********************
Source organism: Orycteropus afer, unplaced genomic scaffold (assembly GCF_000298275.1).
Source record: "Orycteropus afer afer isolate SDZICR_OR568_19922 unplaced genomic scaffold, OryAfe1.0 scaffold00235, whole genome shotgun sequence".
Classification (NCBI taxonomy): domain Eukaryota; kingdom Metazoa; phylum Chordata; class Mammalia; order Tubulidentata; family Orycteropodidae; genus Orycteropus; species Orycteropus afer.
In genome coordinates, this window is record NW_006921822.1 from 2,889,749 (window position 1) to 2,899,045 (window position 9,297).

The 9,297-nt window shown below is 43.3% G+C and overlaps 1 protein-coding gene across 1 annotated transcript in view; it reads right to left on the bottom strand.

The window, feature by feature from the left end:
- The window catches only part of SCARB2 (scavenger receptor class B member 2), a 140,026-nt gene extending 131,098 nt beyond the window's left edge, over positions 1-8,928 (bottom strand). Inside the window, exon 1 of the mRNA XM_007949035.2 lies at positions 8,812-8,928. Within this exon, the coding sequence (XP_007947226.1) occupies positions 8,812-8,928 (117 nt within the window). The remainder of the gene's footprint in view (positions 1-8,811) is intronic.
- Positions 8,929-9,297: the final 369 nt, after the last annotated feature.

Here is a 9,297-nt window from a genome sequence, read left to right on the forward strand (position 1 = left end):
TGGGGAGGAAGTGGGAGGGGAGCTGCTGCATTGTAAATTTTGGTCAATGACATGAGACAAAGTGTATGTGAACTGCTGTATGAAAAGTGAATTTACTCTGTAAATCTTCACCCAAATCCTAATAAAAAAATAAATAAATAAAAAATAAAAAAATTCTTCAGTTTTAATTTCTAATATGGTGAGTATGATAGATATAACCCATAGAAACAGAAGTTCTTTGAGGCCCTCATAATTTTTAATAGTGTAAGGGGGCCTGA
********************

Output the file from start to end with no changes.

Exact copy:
Source organism: Orycteropus afer, unplaced genomic scaffold (assembly GCF_000298275.1).
Source record: "Orycteropus afer afer isolate SDZICR_OR568_19922 unplaced genomic scaffold, OryAfe1.0 scaffold00235, whole genome shotgun sequence".
Classification (NCBI taxonomy): domain Eukaryota; kingdom Metazoa; phylum Chordata; class Mammalia; order Tubulidentata; family Orycteropodidae; genus Orycteropus; species Orycteropus afer.
In genome coordinates, this window is record NW_006921822.1 from 2,889,749 (window position 1) to 2,899,045 (window position 9,297).

The 9,297-nt window shown below is 43.3% G+C and overlaps 1 protein-coding gene across 1 annotated transcript in view; it reads right to left on the bottom strand.

The window, feature by feature from the left end:
- The window catches only part of SCARB2 (scavenger receptor class B member 2), a 140,026-nt gene extending 131,098 nt beyond the window's left edge, over positions 1-8,928 (bottom strand). Inside the window, exon 1 of the mRNA XM_007949035.2 lies at positions 8,812-8,928. Within this exon, the coding sequence (XP_007947226.1) occupies positions 8,812-8,928 (117 nt within the window). The remainder of the gene's footprint in view (positions 1-8,811) is intronic.
- Positions 8,929-9,297: the final 369 nt, after the last annotated feature.

Here is a 9,297-nt window from a genome sequence, read left to right on the forward strand (position 1 = left end):
TGGGGAGGAAGTGGGAGGGGAGCTGCTGCATTGTAAATTTTGGTCAATGACATGAGACAAAGTGTATGTGAACTGCTGTATGAAAAGTGAATTTACTCTGTAAATCTTCACCCAAATCCTAATAAAAAAATAAATAAATAAAAAATAAAAAAATTCTTCAGTTTTAATTTCTAATATGGTGAGTATGATAGATATAACCCATAGAAACAGAAGTTCTTTGAGGCCCTCATAATTTTTAATAGTGTAAGGGGGCCTGA